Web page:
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Summary

Is it right to eat a pig that wants to be eaten...? Thought experiments are short scenarios that pose a moral or philosophical problem in a vivid and concrete way. In this book Julian Baggini presents 100 of the most intriguing thought experiments from the history of philosophy and ideas.
©2005 Julian Baggini (P)2014 Audible, Inc.

What listeners say about The Pig that Wants to be Eaten: And Ninety-Nine Other Thought Experiments

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  • Overall
    5 out of 5 stars

Food for Thought...

If you have ever been asked why you hold the beliefs that you do; if you find yourself getting into those late-night "what if" conversations; if you have struggled tryig to argue against a viewpoint that sounds totally reasonable yet totally wrong: this book might just help you out.

It can be really hard to find any philosophical works on audiobooks, and many philosophical works can seem daunting to the "uninitiated". Julian Baggini has an easy, conversational style, good story-telling skills, and - most importantly - a sense of humour!

The example-stories used to kick off these 100 thought experiments come from sources as wide as ancient Greece and China to modern movies and science-fiction. Some seem like brain-teasers, others like pressing moral issues that might change the way you live your life.

The narrator does an excellent job, and the format of 100 sections of about 5 minutes a piece means that you can dip in and out, read it beginning to end, or pause and re-read what you find most thought-provoking. A must for anyone who lists among their hobbies or pass-times "Thinking" or "Having Conversations"!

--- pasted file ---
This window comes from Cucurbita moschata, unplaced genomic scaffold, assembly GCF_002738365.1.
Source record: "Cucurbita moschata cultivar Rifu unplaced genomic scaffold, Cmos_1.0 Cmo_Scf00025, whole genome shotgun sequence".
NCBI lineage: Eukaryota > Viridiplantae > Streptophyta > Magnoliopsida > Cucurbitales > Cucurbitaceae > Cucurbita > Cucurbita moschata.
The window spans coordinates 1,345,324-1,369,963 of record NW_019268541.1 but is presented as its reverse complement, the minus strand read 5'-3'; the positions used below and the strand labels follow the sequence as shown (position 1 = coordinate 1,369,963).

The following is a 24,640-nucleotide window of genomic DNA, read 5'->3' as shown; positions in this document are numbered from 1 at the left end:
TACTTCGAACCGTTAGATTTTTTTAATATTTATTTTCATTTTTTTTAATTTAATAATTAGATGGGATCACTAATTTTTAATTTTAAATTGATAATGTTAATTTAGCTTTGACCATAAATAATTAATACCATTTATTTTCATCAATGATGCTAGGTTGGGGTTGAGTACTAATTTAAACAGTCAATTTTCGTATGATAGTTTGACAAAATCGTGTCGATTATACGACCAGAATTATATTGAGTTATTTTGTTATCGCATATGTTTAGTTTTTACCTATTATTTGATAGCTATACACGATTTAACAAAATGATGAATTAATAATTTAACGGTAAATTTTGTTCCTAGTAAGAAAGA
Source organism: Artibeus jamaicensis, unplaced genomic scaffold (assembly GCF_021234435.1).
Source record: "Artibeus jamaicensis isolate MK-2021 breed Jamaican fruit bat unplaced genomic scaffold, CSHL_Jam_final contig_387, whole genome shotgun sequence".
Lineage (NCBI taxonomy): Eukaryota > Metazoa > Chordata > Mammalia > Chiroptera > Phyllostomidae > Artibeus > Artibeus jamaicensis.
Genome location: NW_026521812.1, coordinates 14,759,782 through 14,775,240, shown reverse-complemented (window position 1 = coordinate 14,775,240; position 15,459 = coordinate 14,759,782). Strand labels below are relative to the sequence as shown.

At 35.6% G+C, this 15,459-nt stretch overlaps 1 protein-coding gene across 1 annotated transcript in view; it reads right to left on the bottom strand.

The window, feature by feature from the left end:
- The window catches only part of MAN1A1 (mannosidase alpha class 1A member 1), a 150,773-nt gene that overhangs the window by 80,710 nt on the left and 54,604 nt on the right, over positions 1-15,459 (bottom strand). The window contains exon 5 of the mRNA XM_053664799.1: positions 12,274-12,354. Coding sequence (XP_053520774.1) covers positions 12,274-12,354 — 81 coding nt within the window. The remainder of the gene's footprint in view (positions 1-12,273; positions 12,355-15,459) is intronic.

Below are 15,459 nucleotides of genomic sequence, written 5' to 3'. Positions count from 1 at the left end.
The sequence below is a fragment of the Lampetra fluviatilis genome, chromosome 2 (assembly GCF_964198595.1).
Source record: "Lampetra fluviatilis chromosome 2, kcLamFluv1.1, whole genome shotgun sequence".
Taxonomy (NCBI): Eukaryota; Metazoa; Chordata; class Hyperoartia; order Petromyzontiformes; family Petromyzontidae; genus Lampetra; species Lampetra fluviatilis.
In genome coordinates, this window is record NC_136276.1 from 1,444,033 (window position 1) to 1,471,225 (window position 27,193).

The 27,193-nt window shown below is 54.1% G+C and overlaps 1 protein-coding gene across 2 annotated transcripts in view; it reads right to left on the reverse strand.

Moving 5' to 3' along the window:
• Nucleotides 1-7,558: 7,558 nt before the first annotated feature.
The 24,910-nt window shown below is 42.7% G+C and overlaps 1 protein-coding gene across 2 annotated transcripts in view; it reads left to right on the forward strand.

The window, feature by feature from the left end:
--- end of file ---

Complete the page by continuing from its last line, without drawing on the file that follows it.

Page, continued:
13 people found this helpful

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LOVE THIS BOOK

Roughly 5 minutes per thought experiment with a little explanation or possible approach to tackling the problem. Easy to dip into and out of at will. I love it so much, I bought the hard copy too! Challenge yourself with these 😊

6 people found this helpful

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    3 out of 5 stars
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Started well

It started well, but very soon began to feel repetitive, and somewhat too technical.
it might suit philosophy majors a bit more.

6 people found this helpful

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    2 out of 5 stars

shallow

An odd book with an ostensibly clever premise.

It's the sort of book that puts into words those odd little existential conumdrums you might think of whilst making a cup of tea.

It just never goes anywhere. To be fair, the author mentions this in the introduction. But it still manages not even to live up to that open-ended, psychology-lite premise. I can't really recommend it as I stopped listening about 5 problems in, in a book of 90.

6 people found this helpful

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Repetitive, but thought provoking

Many of them made me think, and I recommend taking a few brakes to think through the implementations throughout.
However, in the end, it felt more like 5 thought experiments said in 100 different ways, maybe with infinitesimally small differences.
All in all, many good points, but could have been, let's say 20, instead of 100.

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Needs A Trigger Warning

Why does the author assume that sexual violence is an appropriate topic for what is sold as a stimulating but not intense book? Rape is not fodder for the chattering classes to make themselves feel clever. I stopped listening as soon as it was mentioned so I am only guessing but couldn't the details have been changed ?